The French Project
Renovation of historical French buildings
The French Project centers upon the heritage of the French seamen, who were a vital part of the Fáskrúðsfjörður community in the 19th century. The project's centerpiece has been the restoration of five historical houses built by French parties or the French hospital, the Doctor's House, the Infirmary, the Small Chapel and the Morgue.
All buildings, except the Doctor's House, were either moved to their present locations or rebuilt as a part of the project.
The French Hospital, orginally constructed in 1904, was removed from its foundation in 1939 and moved to Hafnarnes, then a small hamlet on the south shore of the fjord. In 2010 the building was moved back to the town, where it has been restored to its former splendour.
Shorly after the hospital building was finished, construction of the Doctor's House started, a residence for the hospital doctor. The house has had, during the years, different functions, serving as a an elmentary school and town hall to name just a few.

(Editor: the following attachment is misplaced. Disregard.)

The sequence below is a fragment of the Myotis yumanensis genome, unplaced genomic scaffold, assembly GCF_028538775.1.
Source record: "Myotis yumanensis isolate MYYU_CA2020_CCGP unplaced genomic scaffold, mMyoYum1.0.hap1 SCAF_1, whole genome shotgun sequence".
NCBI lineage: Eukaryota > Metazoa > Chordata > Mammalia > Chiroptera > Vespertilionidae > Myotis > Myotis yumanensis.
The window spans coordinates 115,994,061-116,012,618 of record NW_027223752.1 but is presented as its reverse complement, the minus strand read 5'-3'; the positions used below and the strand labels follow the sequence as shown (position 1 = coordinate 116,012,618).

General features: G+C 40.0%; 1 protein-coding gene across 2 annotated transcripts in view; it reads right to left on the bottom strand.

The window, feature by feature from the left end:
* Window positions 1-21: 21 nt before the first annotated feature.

The original infirmary was built in 1897 as a medical station, at a different location at Hamarsgata 8. Shortly after an adjoining chapel was added and, with the new hospital up and running, the building was turned into a lodging place for French seafarers. In the 1930s, the chapel was removed from the house and used as the upper floor of another house, still remaining at that location at Skólavegur 70A.
The old morgue was rebuilt in an exact replica, and is presently being used as an office and storage facility.
Restoration work started in 2010, finishing 4 years later with the grand opening of the houses, which are back in business though in different roles, serving the local community now as a hotel and a museum - all but one. The chapel is still a chapel, thus being the only building still serving its orginal purpose.
The project is run by Minjavernd, the Iceland Heritage Institution, in collaboration with Fjarðabyggð and Fjarðabyggð Harbours.